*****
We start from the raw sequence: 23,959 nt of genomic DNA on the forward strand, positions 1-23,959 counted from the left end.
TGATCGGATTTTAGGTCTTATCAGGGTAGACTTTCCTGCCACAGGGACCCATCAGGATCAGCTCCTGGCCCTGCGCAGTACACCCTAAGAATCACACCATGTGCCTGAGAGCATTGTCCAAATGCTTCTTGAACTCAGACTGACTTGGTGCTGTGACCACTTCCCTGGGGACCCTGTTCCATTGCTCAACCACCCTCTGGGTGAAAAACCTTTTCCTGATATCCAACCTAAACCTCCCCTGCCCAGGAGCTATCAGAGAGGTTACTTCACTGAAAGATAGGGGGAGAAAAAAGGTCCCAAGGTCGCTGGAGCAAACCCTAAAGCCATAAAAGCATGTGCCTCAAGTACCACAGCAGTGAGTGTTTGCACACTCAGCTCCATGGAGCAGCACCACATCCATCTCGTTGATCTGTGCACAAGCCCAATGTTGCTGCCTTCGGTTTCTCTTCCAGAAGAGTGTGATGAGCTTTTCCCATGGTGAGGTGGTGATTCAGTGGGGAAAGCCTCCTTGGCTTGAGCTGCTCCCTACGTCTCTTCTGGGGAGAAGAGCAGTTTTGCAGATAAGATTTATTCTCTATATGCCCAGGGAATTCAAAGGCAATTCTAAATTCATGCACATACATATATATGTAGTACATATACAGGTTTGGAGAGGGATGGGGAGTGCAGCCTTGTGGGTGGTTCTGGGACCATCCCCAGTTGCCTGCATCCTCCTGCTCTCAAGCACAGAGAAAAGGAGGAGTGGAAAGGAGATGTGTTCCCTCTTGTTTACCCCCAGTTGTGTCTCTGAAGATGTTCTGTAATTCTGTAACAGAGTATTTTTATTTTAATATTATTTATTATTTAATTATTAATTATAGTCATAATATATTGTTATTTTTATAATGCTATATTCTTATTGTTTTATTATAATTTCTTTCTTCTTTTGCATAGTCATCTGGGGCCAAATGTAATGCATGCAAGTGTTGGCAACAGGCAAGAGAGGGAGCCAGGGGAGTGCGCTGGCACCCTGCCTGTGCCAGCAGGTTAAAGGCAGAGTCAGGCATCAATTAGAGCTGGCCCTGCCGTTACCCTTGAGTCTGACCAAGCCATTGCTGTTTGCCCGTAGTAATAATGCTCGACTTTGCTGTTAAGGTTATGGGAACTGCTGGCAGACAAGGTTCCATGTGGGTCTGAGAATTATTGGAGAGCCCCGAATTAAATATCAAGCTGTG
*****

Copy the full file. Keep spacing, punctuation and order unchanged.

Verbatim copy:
We start from the raw sequence: 23,959 nt of genomic DNA on the forward strand, positions 1-23,959 counted from the left end.
TGATCGGATTTTAGGTCTTATCAGGGTAGACTTTCCTGCCACAGGGACCCATCAGGATCAGCTCCTGGCCCTGCGCAGTACACCCTAAGAATCACACCATGTGCCTGAGAGCATTGTCCAAATGCTTCTTGAACTCAGACTGACTTGGTGCTGTGACCACTTCCCTGGGGACCCTGTTCCATTGCTCAACCACCCTCTGGGTGAAAAACCTTTTCCTGATATCCAACCTAAACCTCCCCTGCCCAGGAGCTATCAGAGAGGTTACTTCACTGAAAGATAGGGGGAGAAAAAAGGTCCCAAGGTCGCTGGAGCAAACCCTAAAGCCATAAAAGCATGTGCCTCAAGTACCACAGCAGTGAGTGTTTGCACACTCAGCTCCATGGAGCAGCACCACATCCATCTCGTTGATCTGTGCACAAGCCCAATGTTGCTGCCTTCGGTTTCTCTTCCAGAAGAGTGTGATGAGCTTTTCCCATGGTGAGGTGGTGATTCAGTGGGGAAAGCCTCCTTGGCTTGAGCTGCTCCCTACGTCTCTTCTGGGGAGAAGAGCAGTTTTGCAGATAAGATTTATTCTCTATATGCCCAGGGAATTCAAAGGCAATTCTAAATTCATGCACATACATATATATGTAGTACATATACAGGTTTGGAGAGGGATGGGGAGTGCAGCCTTGTGGGTGGTTCTGGGACCATCCCCAGTTGCCTGCATCCTCCTGCTCTCAAGCACAGAGAAAAGGAGGAGTGGAAAGGAGATGTGTTCCCTCTTGTTTACCCCCAGTTGTGTCTCTGAAGATGTTCTGTAATTCTGTAACAGAGTATTTTTATTTTAATATTATTTATTATTTAATTATTAATTATAGTCATAATATATTGTTATTTTTATAATGCTATATTCTTATTGTTTTATTATAATTTCTTTCTTCTTTTGCATAGTCATCTGGGGCCAAATGTAATGCATGCAAGTGTTGGCAACAGGCAAGAGAGGGAGCCAGGGGAGTGCGCTGGCACCCTGCCTGTGCCAGCAGGTTAAAGGCAGAGTCAGGCATCAATTAGAGCTGGCCCTGCCGTTACCCTTGAGTCTGACCAAGCCATTGCTGTTTGCCCGTAGTAATAATGCTCGACTTTGCTGTTAAGGTTATGGGAACTGCTGGCAGACAAGGTTCCATGTGGGTCTGAGAATTATTGGAGAGCCCCGAATTAAATATCAAGCTGTG